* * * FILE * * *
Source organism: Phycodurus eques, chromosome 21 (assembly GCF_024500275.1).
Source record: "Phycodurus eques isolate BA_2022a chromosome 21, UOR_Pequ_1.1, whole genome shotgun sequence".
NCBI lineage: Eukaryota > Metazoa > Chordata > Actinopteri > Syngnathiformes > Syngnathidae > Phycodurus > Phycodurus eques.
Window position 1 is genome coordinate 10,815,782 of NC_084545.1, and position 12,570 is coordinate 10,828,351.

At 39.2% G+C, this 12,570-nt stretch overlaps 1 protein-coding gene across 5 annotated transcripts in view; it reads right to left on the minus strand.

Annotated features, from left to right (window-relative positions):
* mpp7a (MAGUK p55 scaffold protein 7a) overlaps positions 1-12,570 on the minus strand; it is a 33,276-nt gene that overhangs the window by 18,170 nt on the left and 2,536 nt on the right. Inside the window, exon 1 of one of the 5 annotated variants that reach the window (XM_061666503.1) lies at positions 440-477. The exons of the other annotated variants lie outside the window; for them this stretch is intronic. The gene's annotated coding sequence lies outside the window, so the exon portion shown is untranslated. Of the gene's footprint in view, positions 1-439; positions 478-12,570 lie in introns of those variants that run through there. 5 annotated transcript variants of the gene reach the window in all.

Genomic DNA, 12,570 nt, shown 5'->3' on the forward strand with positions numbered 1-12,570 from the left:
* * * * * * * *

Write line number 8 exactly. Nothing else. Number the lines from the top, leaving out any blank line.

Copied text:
Genomic DNA, 12,570 nt, shown 5'->3' on the forward strand with positions numbered 1-12,570 from the left: